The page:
If I’ve been harsh on the title thus far, that’s because I
am such a fan of the franchise and want to see the few areas it’s lacking
improved. After fooling around with “Exhibition” mode, I launched into
“Dynasty” mode like an Ilya Kovalchuk one-timer.
It was really enjoyable at first setting rosters and
negotiating contracts between seasons. While the game has minor league teams,
assignment of non-roster players is generic to the “minors” and doesn’t allow
the player to be assigned to a specific league. Additionally, none of the new
rules regarding contracts, trades, waivers, or even the salary cap are included.
There are some settings in “Dynasty” mode, such as changing the cost of tickets
or the percentage of profit on concessions that look to be a compromise on not
including a salary cap. This was likely due to time constraints and should be
fixed in NHL 07.
On the ice, this game is tough to beat when it comes to fun
factor. I’ve played hundreds of games from all different genres and on several
different platforms, and to me there’s nothing quite like racing into the zone
with the puck and backing off the defender right as you saucer pass the puck
across the zone to a streaking winger who one-times the puck over the goalies
shoulder. While I’m a proponent of skill over grit in the real NHL, fighting
will always have its place in the EA NHL. Beating down the opponents goon with
your teams own tough guy doesn’t just give you the reward of dishing out a
whoopin’, but it also gives your teams momentum a boost, and that certainly
doesn’t hurt in a close game.
If I have any complaints about the on-ice experience, it’s
to do with the difficulty settings of the game. “Easy” is so easy, within an
hour of game time, even novices will be racking up 8 to 10 goals in a game.
When the user moves up from “Easy”, the difficulty goes up so much so fast that
even advanced users will have trouble keeping control of the puck in the
offensive zone for more than a few seconds. This is likely due to the increased
skill of the computer AI, which was surely a necessary upgrade from the
previous offerings. Adjusting the specific settings of each difficulty rating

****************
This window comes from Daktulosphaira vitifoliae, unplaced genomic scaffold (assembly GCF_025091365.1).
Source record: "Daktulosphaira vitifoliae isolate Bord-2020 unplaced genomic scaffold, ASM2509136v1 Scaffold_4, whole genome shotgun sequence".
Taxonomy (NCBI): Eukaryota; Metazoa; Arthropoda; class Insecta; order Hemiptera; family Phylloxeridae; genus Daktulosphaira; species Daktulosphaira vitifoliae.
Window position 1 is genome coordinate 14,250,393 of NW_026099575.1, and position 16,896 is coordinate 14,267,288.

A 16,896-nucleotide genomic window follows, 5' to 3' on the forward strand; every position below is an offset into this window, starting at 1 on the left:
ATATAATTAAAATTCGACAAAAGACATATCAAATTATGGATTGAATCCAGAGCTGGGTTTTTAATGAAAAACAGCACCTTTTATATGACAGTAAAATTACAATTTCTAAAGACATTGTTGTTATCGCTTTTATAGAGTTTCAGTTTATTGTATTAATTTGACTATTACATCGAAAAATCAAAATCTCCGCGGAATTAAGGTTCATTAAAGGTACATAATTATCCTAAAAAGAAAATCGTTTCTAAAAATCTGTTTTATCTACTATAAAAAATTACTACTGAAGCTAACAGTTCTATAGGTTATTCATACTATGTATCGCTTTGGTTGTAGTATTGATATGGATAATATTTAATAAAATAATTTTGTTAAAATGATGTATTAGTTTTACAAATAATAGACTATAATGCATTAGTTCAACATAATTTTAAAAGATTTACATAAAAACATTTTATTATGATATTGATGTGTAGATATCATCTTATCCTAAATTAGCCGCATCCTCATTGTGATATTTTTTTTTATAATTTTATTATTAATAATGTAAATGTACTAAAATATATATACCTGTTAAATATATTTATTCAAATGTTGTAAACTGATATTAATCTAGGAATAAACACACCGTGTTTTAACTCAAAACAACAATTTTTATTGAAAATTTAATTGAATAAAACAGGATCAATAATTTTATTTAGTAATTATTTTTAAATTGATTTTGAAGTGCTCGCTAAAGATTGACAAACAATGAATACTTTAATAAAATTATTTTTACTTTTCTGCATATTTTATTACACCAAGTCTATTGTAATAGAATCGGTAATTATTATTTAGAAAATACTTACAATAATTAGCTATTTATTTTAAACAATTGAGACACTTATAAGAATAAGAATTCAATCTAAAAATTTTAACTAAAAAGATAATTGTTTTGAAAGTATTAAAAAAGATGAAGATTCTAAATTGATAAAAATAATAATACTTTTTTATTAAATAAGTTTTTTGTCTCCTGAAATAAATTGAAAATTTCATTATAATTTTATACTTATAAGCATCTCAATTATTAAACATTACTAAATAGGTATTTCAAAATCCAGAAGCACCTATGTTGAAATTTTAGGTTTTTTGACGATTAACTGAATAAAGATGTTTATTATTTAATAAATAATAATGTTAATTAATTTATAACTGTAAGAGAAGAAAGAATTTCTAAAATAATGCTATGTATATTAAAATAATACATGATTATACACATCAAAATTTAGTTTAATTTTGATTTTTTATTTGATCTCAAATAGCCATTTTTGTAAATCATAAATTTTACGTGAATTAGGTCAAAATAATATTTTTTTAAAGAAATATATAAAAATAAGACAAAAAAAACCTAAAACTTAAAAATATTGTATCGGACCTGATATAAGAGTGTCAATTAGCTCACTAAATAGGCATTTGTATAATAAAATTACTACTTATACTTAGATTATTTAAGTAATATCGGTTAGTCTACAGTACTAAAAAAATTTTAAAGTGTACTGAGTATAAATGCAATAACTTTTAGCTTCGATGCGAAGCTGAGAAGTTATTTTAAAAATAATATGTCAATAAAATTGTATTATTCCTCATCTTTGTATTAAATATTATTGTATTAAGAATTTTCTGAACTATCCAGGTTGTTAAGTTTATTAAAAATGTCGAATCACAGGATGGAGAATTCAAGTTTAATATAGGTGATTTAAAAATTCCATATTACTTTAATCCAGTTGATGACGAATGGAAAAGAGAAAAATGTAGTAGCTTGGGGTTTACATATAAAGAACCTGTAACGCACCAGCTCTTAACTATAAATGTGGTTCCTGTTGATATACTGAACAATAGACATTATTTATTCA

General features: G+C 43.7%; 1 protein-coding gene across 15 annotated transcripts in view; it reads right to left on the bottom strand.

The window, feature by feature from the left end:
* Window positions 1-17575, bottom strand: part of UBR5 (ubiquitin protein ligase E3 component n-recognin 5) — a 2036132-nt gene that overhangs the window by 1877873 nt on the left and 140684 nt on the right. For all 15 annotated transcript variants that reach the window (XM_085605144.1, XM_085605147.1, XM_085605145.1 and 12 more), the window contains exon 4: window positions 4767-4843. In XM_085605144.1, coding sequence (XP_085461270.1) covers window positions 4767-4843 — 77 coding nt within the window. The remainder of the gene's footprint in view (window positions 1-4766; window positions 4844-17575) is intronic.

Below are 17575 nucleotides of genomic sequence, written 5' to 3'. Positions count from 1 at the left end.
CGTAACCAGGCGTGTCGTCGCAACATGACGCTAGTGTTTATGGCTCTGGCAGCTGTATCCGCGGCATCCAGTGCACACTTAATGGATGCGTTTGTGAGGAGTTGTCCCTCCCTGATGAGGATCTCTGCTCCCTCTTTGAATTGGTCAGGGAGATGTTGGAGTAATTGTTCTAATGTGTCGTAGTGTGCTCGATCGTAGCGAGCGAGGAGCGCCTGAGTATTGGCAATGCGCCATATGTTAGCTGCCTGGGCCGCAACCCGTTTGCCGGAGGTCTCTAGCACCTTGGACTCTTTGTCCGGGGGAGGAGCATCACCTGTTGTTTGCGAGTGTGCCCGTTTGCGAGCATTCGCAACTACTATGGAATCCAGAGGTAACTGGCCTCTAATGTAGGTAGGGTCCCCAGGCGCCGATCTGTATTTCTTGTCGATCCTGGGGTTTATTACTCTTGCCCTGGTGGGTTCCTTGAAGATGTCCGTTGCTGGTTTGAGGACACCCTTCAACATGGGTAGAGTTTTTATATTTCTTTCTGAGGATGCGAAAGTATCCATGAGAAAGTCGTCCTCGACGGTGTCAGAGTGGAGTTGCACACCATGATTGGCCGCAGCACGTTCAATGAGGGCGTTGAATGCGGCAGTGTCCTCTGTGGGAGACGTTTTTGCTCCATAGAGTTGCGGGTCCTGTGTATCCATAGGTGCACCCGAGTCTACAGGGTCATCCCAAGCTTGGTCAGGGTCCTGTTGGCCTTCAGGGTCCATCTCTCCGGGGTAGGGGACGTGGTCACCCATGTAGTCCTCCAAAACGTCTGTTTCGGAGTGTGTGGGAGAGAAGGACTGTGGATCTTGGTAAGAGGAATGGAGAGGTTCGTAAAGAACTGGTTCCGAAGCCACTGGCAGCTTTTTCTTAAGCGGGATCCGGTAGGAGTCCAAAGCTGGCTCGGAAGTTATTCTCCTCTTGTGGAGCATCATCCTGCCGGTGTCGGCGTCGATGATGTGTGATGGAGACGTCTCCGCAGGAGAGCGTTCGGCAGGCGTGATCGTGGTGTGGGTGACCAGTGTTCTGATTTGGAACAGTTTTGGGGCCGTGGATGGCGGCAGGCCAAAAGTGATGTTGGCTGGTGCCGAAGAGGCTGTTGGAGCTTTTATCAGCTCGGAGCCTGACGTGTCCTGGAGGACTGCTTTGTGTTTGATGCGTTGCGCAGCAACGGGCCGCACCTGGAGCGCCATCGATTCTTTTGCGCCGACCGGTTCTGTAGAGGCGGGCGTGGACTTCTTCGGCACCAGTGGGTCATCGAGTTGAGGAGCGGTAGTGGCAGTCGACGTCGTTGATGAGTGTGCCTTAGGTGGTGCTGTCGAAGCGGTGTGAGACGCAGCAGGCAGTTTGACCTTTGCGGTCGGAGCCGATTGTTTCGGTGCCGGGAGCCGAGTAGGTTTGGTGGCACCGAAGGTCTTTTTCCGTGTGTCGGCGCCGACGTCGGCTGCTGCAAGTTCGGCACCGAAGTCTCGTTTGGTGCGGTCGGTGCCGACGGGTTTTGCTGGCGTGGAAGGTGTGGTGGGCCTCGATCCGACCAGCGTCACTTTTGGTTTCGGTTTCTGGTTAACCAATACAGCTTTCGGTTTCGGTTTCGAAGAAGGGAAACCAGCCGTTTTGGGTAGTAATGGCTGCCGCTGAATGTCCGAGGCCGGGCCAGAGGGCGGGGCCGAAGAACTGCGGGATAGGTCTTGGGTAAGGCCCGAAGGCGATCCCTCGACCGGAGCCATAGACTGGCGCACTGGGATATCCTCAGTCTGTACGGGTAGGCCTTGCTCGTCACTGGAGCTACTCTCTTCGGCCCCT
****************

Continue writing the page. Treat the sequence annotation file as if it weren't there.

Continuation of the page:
allowed me to find a level of play that I found both rewarding and challenging.
EA made a big deal of emphasizing the customer player
creation in the NHL 06. While this
“EA Creation Zone” allows for customization of a player from head to toe, these
customer player features have never appealed to me. If EA wants to find a way
to include more flexibility in the game, they should acquire licensing from the
Canadian Major Junior Hockey leagues in order to offer more “real” players for
the “Dynasty” mode drafts.
As with prior versions, multiplayer can be accomplished at
the console level or via Xbox Live. Even with the advances to the AI, the best
hockey comes from a live opponent. Xbox Live offers a terrific option for those
who can’t find a worthy local opponent. I may have to go the Xbox Live route
myself, as dominating my editor at console hockey has become ho-hum.(editors note: when your opponent takes the Red Wings against the Blue Jackets you tend to win most of the time)
In conclusion, NHL 06
improves upon NHL 05, and provides some advances that point towards what could
be an amazing title in NHL 07,
especially on the Xbox 360.
More On:NHL 06
Decent gameplay, a solid dynasty mode, and an improved physics engine more than make up for poor team creation and few major enhancements as NHL 06 goes â€œfive holeâ€ on the competition.
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